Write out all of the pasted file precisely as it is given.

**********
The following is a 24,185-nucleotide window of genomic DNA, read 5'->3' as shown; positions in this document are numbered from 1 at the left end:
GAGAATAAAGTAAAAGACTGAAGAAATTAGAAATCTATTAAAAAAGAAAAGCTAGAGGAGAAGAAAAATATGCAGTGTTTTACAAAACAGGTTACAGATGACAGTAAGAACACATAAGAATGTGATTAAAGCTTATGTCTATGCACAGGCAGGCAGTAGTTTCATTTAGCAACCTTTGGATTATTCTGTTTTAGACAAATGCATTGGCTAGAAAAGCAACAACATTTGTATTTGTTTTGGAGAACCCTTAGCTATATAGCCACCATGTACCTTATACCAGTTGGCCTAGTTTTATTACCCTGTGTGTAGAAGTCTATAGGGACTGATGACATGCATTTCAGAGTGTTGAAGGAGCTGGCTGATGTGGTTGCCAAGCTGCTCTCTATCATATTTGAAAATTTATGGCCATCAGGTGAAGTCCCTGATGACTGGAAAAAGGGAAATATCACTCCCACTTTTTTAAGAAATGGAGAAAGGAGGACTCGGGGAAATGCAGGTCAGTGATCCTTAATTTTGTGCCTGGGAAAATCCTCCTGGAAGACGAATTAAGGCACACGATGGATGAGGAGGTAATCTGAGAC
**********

The following is a 24,185-nucleotide window of genomic DNA, read 5'->3' as shown; positions in this document are numbered from 1 at the left end:
GAGAATAAAGTAAAAGACTGAAGAAATTAGAAATCTATTAAAAAAGAAAAGCTAGAGGAGAAGAAAAATATGCAGTGTTTTACAAAACAGGTTACAGATGACAGTAAGAACACATAAGAATGTGATTAAAGCTTATGTCTATGCACAGGCAGGCAGTAGTTTCATTTAGCAACCTTTGGATTATTCTGTTTTAGACAAATGCATTGGCTAGAAAAGCAACAACATTTGTATTTGTTTTGGAGAACCCTTAGCTATATAGCCACCATGTACCTTATACCAGTTGGCCTAGTTTTATTACCCTGTGTGTAGAAGTCTATAGGGACTGATGACATGCATTTCAGAGTGTTGAAGGAGCTGGCTGATGTGGTTGCCAAGCTGCTCTCTATCATATTTGAAAATTTATGGCCATCAGGTGAAGTCCCTGATGACTGGAAAAAGGGAAATATCACTCCCACTTTTTTAAGAAATGGAGAAAGGAGGACTCGGGGAAATGCAGGTCAGTGATCCTTAATTTTGTGCCTGGGAAAATCCTCCTGGAAGACGAATTAAGGCACACGATGGATGAGGAGGTAATCTGAGAC